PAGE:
(b Vienna, July 26, 1791; d Carlsbad, July 29, 1844). Composer and pianist, the sixth child and younger surviving son of (3) Wolfgang Amadeus and (4) Constanze Mozart. He received his first piano instruction in 1796 from František Xaver Dušek in Prague, where he lived with the Dušek family. In Vienna he continued his studies under Sigismund Neukomm, Andreas Streicher, J.N. Hummel, Antonio Salieri, G.J. Vogler and J.G. Albrechtsberger. His first compositions, which include the Piano Quartet op.1, appeared in 1805. On 30 March 1807 Salieri declared his pupil to possess ‘a rare talent for music’, and prophesied a career for him ‘not inferior to that of his celebrated father’. On 22 October 1807 Franz Xaver went to Lemberg (now L′viv). In Podkamien he accepted a post as tutor in the home of Count Viktor Baworowski, a position he held until December 1810. In ...

Article

Member of Mozart family

(b Augsburg, Nov 14, 1719; d Salzburg, May 28, 1787). Composer, violinist and theorist.

He was the son of an Augsburg bookbinder, Johann Georg Mozart (1679–1736), and attended the Augsburg Gymnasium (1727–35) and the Lyceum adjoining the Jesuit school of St Salvator (1735–6), where he frequently performed as an actor and singer in various theatrical productions; he was also an accomplished organist and violinist. In 1737 Leopold broke with his family and matriculated at the Salzburg Benedictine University, studying philosophy and jurisprudence. He took the bachelor of philosophy degree the next year, with public commendation, but in September 1739 he was expelled for poor attendance and indifference. Shortly after, he became a valet and musician to Johann Baptist, Count of Thurn-Valsassina and Taxis, Salzburg canon and president of the consistory; it was to Thurn-Valsassina that Mozart dedicated his ...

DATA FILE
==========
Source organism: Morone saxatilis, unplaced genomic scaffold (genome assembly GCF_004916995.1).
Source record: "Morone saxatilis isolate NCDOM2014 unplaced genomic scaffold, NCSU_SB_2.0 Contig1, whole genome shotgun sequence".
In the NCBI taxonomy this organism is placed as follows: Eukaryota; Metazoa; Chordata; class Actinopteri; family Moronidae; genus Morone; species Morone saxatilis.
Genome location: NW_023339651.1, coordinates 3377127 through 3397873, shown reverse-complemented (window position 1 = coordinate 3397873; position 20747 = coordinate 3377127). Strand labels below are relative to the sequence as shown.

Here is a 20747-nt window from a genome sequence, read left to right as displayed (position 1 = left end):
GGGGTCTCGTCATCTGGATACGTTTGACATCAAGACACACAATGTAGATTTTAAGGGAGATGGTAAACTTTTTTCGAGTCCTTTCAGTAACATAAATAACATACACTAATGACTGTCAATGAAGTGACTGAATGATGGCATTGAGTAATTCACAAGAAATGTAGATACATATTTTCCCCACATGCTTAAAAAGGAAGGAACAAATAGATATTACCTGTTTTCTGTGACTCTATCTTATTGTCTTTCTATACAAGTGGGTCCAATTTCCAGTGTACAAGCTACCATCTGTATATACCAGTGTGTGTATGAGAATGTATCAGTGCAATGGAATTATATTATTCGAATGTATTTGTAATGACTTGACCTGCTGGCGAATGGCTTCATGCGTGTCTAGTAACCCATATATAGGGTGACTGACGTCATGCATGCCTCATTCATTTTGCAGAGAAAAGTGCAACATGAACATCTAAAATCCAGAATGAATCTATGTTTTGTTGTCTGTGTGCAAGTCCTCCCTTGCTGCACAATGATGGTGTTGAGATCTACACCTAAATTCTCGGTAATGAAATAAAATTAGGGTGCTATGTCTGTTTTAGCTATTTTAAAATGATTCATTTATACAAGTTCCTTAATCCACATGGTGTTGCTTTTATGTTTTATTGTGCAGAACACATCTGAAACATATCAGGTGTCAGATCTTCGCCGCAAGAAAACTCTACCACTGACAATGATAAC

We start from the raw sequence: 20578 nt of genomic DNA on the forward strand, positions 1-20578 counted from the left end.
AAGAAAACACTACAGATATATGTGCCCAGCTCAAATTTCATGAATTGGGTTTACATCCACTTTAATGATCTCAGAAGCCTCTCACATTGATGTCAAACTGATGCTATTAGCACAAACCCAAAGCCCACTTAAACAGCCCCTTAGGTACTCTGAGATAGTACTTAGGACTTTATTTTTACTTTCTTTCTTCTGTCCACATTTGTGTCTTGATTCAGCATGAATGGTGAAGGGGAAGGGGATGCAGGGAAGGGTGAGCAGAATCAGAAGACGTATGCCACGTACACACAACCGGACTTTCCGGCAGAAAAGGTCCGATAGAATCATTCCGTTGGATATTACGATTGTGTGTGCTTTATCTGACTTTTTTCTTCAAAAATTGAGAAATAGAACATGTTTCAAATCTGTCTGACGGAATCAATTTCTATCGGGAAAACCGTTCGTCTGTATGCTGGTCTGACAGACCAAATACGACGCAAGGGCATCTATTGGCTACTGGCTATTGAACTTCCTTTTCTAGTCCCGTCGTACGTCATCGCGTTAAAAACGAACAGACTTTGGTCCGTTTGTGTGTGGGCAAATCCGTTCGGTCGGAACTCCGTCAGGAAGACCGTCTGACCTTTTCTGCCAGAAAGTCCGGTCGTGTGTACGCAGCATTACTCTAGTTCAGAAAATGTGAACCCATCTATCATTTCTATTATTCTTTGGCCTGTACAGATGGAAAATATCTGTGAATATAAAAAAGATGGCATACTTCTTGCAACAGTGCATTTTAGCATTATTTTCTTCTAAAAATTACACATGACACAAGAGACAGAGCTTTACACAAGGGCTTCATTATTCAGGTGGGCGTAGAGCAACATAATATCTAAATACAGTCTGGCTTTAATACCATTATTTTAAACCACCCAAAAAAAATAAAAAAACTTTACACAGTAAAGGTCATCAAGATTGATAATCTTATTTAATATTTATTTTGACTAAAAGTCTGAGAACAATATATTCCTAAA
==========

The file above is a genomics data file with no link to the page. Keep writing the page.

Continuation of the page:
Article

Georg Feder and James Webster

(b Rohrau, Lower Austria, March 31, 1732; d Vienna, May 31, 1809). Austrian composer, brother of Michael Haydn. Neither he nor his contemporaries used the name Franz, and there is no reason to do so today. He began his career in the traditional patronage system of the late Austrian Baroque, and ended as a ‘free’ artist within the burgeoning Romanticism of the early 19th century. Famous as early as the mid-1760s, by the 1780s he had become the most celebrated composer of his time, and from the 1790s until his death was a culture-hero throughout Europe. Since the early 19th century he has been venerated as the first of the three ‘Viennese Classics’ (Haydn, Mozart, Beethoven). He excelled in every musical genre; during the first half of his career his vocal works were as famous as his instrumental ones, although after his death the reception of his music focussed on the latter (except for ...